Vancouver ChangeCamp 2011

We’re back, baby! – RSVP now to secure your ticket

Session on telling untold stories at Vancouver ChangeCamp

Photo by Jenny Lee Silver

When: Saturday, November 26. 8:30 am – 4:30 pm
Where
: The Hive. 128 W Hastings #210, Vancouver BC.

Vancouver Changecamp is a unique event to learn, share and connect with change makers in the city. If you want to see change in yourself, your community or your city, Vancouver Changecamp is the place to start.

Vancouver ChangeCamp addresses the need for renewed relationships among citizens and government. We seek to create connections, knowledge, tools and policies to drive transparency, civic engagement and democratic empowerment.

This year the theme for Vancouver ChangeCamp 2011 is the upcoming civic elections November 19 for the City of Vancouver. This will mark the start of a 3 year mandate for the municipal government. This marks a great time to envision and act on the change you want to see.

Attendees at Changecamp are passionate about bringing about positive change. This year we are bringing together the most engaged changemakers from across Vancouver. You won’t want to miss this so register now!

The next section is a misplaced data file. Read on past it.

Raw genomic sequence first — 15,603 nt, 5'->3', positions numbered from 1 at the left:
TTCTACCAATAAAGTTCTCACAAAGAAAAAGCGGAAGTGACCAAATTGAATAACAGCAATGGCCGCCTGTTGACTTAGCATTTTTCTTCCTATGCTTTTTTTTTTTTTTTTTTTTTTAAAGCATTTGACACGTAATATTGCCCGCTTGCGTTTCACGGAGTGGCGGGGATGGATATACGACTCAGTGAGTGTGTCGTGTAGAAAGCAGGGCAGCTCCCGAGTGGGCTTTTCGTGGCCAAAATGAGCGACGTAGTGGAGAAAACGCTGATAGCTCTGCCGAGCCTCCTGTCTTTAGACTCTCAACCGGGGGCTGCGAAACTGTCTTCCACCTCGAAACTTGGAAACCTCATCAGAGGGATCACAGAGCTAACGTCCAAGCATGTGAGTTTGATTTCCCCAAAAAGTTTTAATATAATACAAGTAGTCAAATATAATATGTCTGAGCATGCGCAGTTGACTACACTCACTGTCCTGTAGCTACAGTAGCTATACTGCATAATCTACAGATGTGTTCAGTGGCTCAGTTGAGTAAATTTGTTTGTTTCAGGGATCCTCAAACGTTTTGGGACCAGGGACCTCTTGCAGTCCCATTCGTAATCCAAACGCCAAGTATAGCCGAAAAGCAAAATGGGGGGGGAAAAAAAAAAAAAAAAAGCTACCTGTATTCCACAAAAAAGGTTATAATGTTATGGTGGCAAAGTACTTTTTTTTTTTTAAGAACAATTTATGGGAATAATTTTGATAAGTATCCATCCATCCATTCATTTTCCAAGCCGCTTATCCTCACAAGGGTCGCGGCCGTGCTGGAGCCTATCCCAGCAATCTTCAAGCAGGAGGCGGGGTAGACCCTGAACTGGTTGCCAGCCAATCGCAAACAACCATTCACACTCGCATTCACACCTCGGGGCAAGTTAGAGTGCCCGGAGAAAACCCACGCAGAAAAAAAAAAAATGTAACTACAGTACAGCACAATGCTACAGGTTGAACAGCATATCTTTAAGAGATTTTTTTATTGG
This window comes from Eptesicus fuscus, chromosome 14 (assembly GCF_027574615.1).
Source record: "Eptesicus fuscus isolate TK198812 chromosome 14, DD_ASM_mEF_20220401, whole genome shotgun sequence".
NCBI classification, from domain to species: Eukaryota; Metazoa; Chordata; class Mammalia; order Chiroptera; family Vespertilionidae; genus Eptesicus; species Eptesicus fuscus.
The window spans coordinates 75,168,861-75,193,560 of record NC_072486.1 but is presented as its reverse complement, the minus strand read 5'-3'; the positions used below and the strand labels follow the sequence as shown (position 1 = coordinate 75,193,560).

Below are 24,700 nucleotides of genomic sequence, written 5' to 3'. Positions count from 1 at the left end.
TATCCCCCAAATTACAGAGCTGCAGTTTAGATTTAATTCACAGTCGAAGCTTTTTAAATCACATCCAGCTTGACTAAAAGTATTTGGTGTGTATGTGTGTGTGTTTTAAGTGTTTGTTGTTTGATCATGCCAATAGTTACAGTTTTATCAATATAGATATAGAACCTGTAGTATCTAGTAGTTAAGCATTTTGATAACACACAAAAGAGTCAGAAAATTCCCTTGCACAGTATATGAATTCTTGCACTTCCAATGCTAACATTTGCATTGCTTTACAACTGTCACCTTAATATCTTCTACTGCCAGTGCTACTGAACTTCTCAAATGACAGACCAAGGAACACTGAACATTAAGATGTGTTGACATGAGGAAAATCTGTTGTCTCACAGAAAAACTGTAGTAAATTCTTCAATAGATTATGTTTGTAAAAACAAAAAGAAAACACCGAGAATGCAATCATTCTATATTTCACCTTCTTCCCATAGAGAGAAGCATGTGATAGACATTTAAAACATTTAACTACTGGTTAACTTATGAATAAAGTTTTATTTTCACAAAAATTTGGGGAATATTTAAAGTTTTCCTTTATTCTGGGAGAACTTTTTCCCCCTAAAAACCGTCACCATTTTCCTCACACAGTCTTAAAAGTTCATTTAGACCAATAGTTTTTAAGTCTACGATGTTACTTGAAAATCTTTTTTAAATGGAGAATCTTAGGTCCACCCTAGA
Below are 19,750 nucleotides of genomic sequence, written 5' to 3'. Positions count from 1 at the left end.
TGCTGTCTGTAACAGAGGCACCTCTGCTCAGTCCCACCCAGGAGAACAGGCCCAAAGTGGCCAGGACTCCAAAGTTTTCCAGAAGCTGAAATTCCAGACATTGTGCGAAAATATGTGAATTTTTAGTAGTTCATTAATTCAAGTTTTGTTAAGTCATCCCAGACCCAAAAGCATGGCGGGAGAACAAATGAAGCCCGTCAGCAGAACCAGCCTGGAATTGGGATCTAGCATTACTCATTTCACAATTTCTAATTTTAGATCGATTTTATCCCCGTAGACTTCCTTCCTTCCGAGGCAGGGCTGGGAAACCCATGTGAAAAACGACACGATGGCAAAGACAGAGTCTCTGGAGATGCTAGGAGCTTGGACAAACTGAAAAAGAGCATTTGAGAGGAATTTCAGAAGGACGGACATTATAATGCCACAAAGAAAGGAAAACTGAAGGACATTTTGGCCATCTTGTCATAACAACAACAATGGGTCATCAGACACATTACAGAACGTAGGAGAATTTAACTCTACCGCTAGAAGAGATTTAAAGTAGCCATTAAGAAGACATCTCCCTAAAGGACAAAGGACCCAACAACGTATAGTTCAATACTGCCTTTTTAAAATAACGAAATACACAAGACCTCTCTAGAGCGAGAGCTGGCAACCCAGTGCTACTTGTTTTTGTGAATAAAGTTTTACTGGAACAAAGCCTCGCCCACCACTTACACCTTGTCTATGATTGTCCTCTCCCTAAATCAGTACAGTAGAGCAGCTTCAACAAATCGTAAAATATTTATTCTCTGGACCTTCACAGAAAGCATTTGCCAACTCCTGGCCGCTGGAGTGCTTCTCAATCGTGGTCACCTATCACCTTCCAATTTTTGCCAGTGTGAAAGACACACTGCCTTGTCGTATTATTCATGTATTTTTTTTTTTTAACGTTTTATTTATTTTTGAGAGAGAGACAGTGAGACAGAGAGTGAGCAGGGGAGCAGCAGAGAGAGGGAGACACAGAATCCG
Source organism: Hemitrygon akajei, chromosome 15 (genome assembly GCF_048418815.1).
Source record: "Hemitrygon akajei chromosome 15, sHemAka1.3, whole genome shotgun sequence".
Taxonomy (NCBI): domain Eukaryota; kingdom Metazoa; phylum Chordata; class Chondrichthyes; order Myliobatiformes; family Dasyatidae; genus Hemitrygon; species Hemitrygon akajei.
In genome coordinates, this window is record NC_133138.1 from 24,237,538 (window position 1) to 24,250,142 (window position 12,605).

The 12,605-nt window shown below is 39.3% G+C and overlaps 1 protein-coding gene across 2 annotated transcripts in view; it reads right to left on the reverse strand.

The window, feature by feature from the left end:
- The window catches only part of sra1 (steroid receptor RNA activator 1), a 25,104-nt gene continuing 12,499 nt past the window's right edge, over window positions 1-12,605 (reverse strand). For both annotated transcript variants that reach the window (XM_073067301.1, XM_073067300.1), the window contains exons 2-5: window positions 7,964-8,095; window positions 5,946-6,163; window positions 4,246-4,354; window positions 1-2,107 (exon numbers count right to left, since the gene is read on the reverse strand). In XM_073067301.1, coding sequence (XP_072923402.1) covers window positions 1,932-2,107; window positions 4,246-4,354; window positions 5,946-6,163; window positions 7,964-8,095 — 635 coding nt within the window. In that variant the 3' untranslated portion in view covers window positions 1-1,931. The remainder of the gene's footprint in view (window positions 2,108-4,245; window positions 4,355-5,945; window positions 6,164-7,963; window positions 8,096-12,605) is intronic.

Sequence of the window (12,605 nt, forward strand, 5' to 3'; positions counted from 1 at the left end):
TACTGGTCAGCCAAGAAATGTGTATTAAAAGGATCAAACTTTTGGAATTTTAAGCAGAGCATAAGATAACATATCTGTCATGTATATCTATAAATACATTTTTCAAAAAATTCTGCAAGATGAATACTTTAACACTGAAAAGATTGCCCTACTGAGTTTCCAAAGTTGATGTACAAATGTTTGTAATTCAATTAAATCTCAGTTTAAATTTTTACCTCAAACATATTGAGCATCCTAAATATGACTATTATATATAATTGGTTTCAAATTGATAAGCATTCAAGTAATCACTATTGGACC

Join us to

  • Learn: Get grounded in skills needed to make change, get practical advice and benefit from the experience of those in the community who have been trying this for a while
  • Share: Let everyone else in on your social change successes! Share your stories, your projects and your change.
  • Connect: Find a unique constellation of change agents, business people, non-profits, activists, government folks and most importantly, people with lived experience in the issues we all care about.

And if there is something you really want to talk about that’s not on the agenda, that’s great! Lead a session on your topic in the unconference. Unconferences provide the opportunity for participants to share their experiences, raise challenging questions or facilitate a conversation on topics generated on the fly. It’s an engaging, energizing, and sometimes chaotic, way to ensure everyone has a voice in the discussion.

If you have session ideas for Van ChangeCamp 2011, please comment here with your ideas or, alternatively, you may submit your proposals to vanchangecamp (at) gmail.com. Check out last year’s sessions for inspiration

If you are excited about the new ways that change is happening in the city, curious about how change will happen in the future, unsure about the pace of change or just want to celebrate the changes we have already put in place, please join us at Van ChangeCamp.

Telling Untold Stories | ChangeCamp 2010

Telling Untold Stories: Low-wage workers as effective new media makers